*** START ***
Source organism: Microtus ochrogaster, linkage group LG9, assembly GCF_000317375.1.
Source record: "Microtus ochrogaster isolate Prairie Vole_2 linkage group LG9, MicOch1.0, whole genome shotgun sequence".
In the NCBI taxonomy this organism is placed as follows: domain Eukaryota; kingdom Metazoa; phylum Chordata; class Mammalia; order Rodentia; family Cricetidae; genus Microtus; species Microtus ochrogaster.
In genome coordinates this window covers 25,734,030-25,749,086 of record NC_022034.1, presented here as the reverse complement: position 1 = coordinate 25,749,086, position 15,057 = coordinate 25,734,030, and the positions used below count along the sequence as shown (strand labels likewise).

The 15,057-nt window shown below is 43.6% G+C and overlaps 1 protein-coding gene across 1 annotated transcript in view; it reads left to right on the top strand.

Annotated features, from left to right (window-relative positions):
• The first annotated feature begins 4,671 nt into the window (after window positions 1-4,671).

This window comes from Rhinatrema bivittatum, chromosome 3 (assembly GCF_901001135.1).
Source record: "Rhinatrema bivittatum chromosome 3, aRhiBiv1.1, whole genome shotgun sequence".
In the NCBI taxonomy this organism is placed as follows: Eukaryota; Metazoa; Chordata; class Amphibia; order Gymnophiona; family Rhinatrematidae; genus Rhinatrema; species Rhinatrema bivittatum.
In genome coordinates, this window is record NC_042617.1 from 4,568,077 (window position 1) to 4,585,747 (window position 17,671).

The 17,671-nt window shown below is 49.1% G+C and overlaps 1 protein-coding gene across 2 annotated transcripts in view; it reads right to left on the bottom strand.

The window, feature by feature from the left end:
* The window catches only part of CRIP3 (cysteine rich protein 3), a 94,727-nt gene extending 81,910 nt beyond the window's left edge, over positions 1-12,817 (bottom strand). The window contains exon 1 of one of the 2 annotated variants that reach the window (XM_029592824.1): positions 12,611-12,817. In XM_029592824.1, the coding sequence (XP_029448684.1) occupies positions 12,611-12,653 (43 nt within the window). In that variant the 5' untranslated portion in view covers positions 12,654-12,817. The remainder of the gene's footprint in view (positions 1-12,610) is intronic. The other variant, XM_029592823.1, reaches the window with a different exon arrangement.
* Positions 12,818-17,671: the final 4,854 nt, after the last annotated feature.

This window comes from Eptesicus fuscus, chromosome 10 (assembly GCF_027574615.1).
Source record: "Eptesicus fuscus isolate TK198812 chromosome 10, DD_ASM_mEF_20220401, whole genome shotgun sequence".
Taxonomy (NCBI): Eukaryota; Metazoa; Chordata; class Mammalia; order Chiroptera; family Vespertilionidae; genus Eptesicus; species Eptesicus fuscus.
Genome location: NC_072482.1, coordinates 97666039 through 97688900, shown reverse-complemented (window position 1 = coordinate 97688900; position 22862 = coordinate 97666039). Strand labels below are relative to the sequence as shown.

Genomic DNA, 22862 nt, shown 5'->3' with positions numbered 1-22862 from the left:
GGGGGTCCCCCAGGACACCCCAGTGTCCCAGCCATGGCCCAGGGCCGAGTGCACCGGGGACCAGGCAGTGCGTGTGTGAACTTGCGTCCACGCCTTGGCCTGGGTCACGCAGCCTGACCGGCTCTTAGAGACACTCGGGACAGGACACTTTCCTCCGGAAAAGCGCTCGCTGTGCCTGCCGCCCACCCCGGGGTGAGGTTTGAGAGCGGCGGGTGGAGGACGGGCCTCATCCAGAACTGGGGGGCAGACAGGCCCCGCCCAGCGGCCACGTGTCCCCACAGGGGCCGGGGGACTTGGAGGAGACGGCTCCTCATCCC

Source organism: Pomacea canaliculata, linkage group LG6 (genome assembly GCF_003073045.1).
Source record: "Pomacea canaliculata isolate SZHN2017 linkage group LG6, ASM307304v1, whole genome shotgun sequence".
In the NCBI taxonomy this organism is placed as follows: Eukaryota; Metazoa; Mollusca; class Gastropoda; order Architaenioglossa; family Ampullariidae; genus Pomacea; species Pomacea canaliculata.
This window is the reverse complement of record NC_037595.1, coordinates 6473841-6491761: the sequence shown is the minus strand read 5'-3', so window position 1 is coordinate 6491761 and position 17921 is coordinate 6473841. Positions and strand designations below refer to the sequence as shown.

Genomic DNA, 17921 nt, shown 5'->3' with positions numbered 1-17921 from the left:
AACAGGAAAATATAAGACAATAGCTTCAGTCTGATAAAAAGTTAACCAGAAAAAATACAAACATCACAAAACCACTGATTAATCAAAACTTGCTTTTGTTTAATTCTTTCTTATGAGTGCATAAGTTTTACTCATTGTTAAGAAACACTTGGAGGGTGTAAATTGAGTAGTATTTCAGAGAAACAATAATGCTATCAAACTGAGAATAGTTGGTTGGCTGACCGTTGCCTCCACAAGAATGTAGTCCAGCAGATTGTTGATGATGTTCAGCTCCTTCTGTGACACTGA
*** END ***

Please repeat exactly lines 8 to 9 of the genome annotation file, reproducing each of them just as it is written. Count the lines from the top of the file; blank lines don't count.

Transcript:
This window comes from Rhinatrema bivittatum, chromosome 3 (assembly GCF_901001135.1).
Source record: "Rhinatrema bivittatum chromosome 3, aRhiBiv1.1, whole genome shotgun sequence".